I returned to India on a visit scheduled to last from Oct 1 through the 17th of March, cleverly designed to avoid not only the holidays of Thanksgiving and Christmas, but also much of the worst of the winter.  As before, Priyo was waiting just outside the terminal (as close as the law allows), but unlike last time he had quite a wait while I navigated the dangerous shoals of Immigration and Customs.  Apparently no one from outside India had ever before visited Manipur (Priyo's home state) for nearly six months, except as a missionary or businessman.  There were a couple of tables set up for foreign arrivals, which included, in this case, me and a couple of Japanese or Korean businessmen.  The businessmen were handled relatively quickly by one agent, while I was handled by another agent who was so overwhelmed by the unprecedented wave of visitors dealt him - i.e., one - that he hardly knew how to proceed despite having a cheat sheet right in front of him.  Laboriously, he asked each question, mulled the answer, asked it again a couple more times and then proceeded to write something (almost certainly not my response).  Another man informed me that I would be required to be tested twce a day for the first 30 days for signs of illness - ebola was a big fear there.  As I stood there being interrogated, the luggage came, was picked up by the other passengers who then departed.  Time passed; lights began to be turned off, and on and on droned my intake person.  Finally someone who seemed to be in charge of the terminal came and asked me if I had any luggage.  I said yes.  He then zipped through the same list of questions through which my other interlocutor was wading and said, "Come with me."  As we left, my agent seemed still to be continuing the intake process alone, possibly unaware that I was no longer present.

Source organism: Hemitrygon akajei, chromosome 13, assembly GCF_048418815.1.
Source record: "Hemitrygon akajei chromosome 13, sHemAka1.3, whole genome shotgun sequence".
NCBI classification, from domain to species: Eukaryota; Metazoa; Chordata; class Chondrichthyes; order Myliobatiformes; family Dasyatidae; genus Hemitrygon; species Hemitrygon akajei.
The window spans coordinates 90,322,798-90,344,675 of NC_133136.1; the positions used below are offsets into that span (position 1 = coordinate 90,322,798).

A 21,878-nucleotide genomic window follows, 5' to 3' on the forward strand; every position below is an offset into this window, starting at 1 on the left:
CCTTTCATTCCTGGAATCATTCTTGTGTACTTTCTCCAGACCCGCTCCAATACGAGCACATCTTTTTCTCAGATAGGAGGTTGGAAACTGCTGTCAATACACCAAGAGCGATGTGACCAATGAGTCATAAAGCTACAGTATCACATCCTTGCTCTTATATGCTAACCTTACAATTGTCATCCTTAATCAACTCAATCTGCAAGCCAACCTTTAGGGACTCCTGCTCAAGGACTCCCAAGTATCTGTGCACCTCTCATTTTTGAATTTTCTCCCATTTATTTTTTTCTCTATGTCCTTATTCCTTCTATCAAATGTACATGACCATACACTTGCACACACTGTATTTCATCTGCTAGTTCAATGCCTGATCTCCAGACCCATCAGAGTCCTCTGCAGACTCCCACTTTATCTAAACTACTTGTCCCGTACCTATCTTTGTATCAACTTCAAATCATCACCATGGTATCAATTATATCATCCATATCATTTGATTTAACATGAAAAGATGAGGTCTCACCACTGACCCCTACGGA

The luggage carrel was entirely empty, so my rescuer took me to an office where unclaimed luggage was kept.  A half hour or longer process began where it was ultimately discovered that my luggage had been held in New Delhi because it contained what might be a weapon.  This was a cordless drill I had brought as a gift for Priyo - a gift that I would be VERY glad I brought later in the visit.  All the time, dusk was falling outside and I was very concerned that Priyo might assume I had not arrived and had gone home, since the airport was closing and I wasn't sure he had seen me, although I had seen him outside.  I filled out a form listing the contents of my luggage in order to request my luggage be released and sent to Imphal - the capital city of Manipur where I was staying.